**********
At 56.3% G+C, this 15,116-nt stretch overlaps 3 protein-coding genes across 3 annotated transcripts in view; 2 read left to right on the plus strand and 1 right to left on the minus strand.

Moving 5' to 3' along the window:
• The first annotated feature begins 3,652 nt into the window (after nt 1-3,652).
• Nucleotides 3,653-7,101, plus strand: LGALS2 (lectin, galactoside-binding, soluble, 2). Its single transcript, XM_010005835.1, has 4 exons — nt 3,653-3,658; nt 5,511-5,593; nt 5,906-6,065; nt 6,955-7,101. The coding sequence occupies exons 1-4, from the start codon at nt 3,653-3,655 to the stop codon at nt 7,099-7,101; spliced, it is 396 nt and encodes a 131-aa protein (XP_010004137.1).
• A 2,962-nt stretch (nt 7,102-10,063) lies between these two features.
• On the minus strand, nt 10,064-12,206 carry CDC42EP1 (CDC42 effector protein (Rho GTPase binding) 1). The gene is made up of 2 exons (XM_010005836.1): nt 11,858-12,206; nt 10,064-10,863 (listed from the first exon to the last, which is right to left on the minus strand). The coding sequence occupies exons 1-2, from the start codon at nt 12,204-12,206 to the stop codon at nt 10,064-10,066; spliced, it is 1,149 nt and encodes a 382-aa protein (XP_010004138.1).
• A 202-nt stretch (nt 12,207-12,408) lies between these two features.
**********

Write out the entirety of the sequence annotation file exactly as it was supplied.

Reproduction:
At 56.3% G+C, this 15,116-nt stretch overlaps 3 protein-coding genes across 3 annotated transcripts in view; 2 read left to right on the plus strand and 1 right to left on the minus strand.

Moving 5' to 3' along the window:
• The first annotated feature begins 3,652 nt into the window (after nt 1-3,652).
• Nucleotides 3,653-7,101, plus strand: LGALS2 (lectin, galactoside-binding, soluble, 2). Its single transcript, XM_010005835.1, has 4 exons — nt 3,653-3,658; nt 5,511-5,593; nt 5,906-6,065; nt 6,955-7,101. The coding sequence occupies exons 1-4, from the start codon at nt 3,653-3,655 to the stop codon at nt 7,099-7,101; spliced, it is 396 nt and encodes a 131-aa protein (XP_010004137.1).
• A 2,962-nt stretch (nt 7,102-10,063) lies between these two features.
• On the minus strand, nt 10,064-12,206 carry CDC42EP1 (CDC42 effector protein (Rho GTPase binding) 1). The gene is made up of 2 exons (XM_010005836.1): nt 11,858-12,206; nt 10,064-10,863 (listed from the first exon to the last, which is right to left on the minus strand). The coding sequence occupies exons 1-2, from the start codon at nt 12,204-12,206 to the stop codon at nt 10,064-10,066; spliced, it is 1,149 nt and encodes a 382-aa protein (XP_010004138.1).
• A 202-nt stretch (nt 12,207-12,408) lies between these two features.